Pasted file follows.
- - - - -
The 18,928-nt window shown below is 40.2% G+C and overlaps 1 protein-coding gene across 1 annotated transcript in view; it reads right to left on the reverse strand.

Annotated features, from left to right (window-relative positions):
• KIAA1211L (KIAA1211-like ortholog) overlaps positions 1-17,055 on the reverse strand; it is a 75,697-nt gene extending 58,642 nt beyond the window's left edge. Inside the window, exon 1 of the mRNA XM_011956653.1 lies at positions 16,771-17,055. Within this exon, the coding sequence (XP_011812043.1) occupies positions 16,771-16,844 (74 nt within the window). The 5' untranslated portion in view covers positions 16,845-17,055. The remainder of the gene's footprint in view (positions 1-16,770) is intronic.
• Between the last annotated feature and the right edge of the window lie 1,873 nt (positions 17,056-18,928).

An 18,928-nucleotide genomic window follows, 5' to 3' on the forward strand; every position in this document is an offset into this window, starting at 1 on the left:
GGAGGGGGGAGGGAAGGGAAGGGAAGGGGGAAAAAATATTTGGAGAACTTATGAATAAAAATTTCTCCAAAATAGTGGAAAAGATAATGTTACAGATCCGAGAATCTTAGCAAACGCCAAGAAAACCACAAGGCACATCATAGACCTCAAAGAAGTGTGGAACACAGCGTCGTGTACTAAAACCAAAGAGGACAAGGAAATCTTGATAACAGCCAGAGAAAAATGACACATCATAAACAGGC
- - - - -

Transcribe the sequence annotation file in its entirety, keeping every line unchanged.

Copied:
The 18,928-nt window shown below is 40.2% G+C and overlaps 1 protein-coding gene across 1 annotated transcript in view; it reads right to left on the reverse strand.

Annotated features, from left to right (window-relative positions):
• KIAA1211L (KIAA1211-like ortholog) overlaps positions 1-17,055 on the reverse strand; it is a 75,697-nt gene extending 58,642 nt beyond the window's left edge. Inside the window, exon 1 of the mRNA XM_011956653.1 lies at positions 16,771-17,055. Within this exon, the coding sequence (XP_011812043.1) occupies positions 16,771-16,844 (74 nt within the window). The 5' untranslated portion in view covers positions 16,845-17,055. The remainder of the gene's footprint in view (positions 1-16,770) is intronic.
• Between the last annotated feature and the right edge of the window lie 1,873 nt (positions 17,056-18,928).

An 18,928-nucleotide genomic window follows, 5' to 3' on the forward strand; every position in this document is an offset into this window, starting at 1 on the left:
GGAGGGGGGAGGGAAGGGAAGGGAAGGGGGAAAAAATATTTGGAGAACTTATGAATAAAAATTTCTCCAAAATAGTGGAAAAGATAATGTTACAGATCCGAGAATCTTAGCAAACGCCAAGAAAACCACAAGGCACATCATAGACCTCAAAGAAGTGTGGAACACAGCGTCGTGTACTAAAACCAAAGAGGACAAGGAAATCTTGATAACAGCCAGAGAAAAATGACACATCATAAACAGGC